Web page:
By Tim Stevens
Doctor Curt Connors is an adult male who appears to be slightly underweight. The client is lost his right arm while serving as an Army surgeon; he does not, however, require any specific accommodations to deal with his disability. Currently, Connors is working as a research scientist and has been an active consultant of the NYPD, collaborating with forensics officer Carlie Cooper on several cases.
The client unfortunately is far better known as the reptile-human hybrid known as The Lizard. Years before, Connors exposed himself to an experimental serum in an attempt to regenerate his arm and was instead transformed into this creature. Since then, he has struggled to control his condition with varying degrees of success and has been ended up in conflict multiple times with the costumed vigilante known as Spider-Man. These encounters typically conclude with Spider-Man deducing a way to
Most troubling for the client is that it is unclear to him and other scientists who have worked on the problem what the cause of his transformations are. At times, chemical exposure appears to be the catalyst. At others, it is a combination of emotions and chemicals. Finally, sometimes intense feelings alone induce the transformation. Regardless, both the writer and the client have agreed that emotion regulation will be a cornerstone of the therapy.
This is particularly important as Connors reports that he has once again begun to struggle with the feelings, dreams, and fantasies that typically precede an "attack" or transformation. During these times he is both concerned about losing control, but also very attracted to the idea of doing so. He admits that, at times, he has induced his own transformation, feeling almost as though he had an addiction to it.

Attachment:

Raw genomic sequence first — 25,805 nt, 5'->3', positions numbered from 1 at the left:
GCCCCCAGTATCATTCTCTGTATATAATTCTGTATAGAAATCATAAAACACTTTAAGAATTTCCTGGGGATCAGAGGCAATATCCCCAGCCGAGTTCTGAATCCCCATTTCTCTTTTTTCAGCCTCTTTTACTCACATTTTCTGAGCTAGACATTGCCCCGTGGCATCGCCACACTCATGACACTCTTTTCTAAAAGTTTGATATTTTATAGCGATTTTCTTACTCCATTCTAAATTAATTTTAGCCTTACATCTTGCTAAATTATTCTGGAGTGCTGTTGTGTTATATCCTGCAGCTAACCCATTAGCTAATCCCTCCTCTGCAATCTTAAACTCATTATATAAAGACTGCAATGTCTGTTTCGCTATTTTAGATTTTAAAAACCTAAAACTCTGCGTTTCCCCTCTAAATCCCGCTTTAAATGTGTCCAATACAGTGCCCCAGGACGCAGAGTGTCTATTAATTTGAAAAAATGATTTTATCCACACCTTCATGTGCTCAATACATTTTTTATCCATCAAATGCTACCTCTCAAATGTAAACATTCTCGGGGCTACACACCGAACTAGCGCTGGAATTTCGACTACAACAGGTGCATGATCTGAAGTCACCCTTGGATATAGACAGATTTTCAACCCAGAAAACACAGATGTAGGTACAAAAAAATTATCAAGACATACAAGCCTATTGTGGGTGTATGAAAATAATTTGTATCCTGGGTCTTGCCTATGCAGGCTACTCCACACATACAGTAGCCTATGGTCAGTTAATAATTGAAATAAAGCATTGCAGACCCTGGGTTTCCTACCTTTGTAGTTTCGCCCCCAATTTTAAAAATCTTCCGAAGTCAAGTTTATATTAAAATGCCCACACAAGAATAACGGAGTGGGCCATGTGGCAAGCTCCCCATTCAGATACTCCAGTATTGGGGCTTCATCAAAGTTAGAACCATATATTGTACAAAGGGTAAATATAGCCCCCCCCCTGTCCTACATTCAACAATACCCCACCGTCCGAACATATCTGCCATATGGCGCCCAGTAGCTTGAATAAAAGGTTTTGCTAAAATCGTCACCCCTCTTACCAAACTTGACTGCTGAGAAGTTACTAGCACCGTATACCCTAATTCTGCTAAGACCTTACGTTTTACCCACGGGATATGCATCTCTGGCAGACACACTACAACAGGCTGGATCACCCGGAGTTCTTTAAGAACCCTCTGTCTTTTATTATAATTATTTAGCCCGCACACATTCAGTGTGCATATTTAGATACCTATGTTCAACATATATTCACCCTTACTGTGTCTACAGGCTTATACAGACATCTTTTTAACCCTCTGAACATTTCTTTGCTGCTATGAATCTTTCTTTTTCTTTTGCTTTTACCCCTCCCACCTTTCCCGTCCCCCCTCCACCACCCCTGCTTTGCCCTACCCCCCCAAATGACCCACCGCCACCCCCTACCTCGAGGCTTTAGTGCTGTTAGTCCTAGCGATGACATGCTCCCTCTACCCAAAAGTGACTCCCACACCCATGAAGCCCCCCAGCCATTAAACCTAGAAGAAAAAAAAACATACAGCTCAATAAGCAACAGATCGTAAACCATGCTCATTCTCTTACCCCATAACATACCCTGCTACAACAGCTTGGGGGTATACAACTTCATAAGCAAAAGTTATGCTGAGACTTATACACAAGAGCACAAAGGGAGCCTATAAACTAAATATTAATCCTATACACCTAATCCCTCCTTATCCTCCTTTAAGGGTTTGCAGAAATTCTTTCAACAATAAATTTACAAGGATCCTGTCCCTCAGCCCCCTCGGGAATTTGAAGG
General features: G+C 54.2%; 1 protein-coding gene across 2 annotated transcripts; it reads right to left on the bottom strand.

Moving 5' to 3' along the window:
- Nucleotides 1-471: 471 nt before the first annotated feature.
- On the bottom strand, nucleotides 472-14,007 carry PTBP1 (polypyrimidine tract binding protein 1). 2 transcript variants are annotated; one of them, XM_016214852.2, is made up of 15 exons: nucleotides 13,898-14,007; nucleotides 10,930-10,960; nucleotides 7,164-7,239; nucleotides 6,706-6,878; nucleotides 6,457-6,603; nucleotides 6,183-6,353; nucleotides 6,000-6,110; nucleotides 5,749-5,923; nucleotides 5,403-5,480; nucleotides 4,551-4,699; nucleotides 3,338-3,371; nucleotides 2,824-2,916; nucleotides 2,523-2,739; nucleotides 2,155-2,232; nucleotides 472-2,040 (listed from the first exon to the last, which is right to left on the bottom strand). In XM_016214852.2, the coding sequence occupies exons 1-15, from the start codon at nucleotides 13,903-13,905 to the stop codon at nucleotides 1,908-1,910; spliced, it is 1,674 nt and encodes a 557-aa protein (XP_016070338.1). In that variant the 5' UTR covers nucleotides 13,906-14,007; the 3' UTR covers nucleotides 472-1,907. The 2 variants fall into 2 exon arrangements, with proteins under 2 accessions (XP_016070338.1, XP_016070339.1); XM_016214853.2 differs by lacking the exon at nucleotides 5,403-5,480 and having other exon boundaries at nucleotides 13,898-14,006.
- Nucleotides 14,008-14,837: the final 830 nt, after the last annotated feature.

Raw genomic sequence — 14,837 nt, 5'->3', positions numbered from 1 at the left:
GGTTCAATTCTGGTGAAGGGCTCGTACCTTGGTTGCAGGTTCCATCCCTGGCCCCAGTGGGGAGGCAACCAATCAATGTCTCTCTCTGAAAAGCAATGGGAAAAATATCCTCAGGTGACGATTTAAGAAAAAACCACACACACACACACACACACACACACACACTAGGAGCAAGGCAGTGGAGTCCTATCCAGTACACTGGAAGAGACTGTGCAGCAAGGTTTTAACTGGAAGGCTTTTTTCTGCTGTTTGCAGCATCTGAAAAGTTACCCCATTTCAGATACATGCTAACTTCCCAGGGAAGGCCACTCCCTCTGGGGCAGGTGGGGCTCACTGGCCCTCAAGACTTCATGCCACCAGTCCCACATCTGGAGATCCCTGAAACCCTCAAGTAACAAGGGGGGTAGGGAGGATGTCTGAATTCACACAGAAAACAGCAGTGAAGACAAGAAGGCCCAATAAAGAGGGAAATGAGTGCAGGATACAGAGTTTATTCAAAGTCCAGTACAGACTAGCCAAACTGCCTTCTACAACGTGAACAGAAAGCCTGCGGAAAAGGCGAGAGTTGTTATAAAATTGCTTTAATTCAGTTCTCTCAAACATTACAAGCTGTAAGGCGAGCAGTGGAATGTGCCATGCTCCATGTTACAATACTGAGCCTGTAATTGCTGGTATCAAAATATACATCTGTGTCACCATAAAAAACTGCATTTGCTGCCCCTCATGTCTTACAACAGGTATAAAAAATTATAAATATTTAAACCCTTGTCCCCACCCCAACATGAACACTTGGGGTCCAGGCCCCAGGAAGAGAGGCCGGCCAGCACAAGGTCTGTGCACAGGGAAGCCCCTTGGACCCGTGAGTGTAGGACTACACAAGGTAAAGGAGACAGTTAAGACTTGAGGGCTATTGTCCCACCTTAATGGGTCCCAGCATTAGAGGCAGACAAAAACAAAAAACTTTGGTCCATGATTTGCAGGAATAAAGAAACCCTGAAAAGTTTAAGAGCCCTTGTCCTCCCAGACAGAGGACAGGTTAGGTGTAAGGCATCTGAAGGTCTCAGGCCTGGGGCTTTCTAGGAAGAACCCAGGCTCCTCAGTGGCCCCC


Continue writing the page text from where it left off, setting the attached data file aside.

Most recently, this also resulted in him injecting his son, Billy, with the Lizard serum. That event is the cause of an incredible amount of shame for the client and he finds it difficult to even discuss it in the room. The writer has been encouraging, validating how hard it must be for him, but also pointing out the importance of purging such feelings, especially given
It seems clear to the writer that Connors does suffer from PTSD, stemming not from his combat injuries, but rather his years struggling with his Lizard persona. While he typically has no control over what the Lizard does, as it asserts itself like a second personality, he typically does retain a fairly vivid memory of what happened, leaving him feeling deeply responsible as well as utterly helpless. Therefore, therapy will also be including a heavy cognitive-behavioral piece to help the client confront these feelings and begin to put them behind him while developing strategies on how to minimize their affect on him in the moments where they seem overwhelming.
It should also be noted that suggestions by other clinicians that the Lizard be induced into appearing have been rejected. This writer feels that it would literally be in the equivalent of attempting to do therapy with an angry wild animal and therefore of little to no use to anyone involved. The
Doctor Curt Connors' next appointment, with Doctors Zeb Wells and Chris Bachalo, is scheduled for May 5. Further details will be available in file AMAZING SPIDER-MAN #630.
Psy D. Candidate Tim Stevens is a Dialectical Behavior Therapy Consultant and Practicum Trainee at a college counseling center who has experience working with individuals with PTSD and difficulty regulating their emotions.
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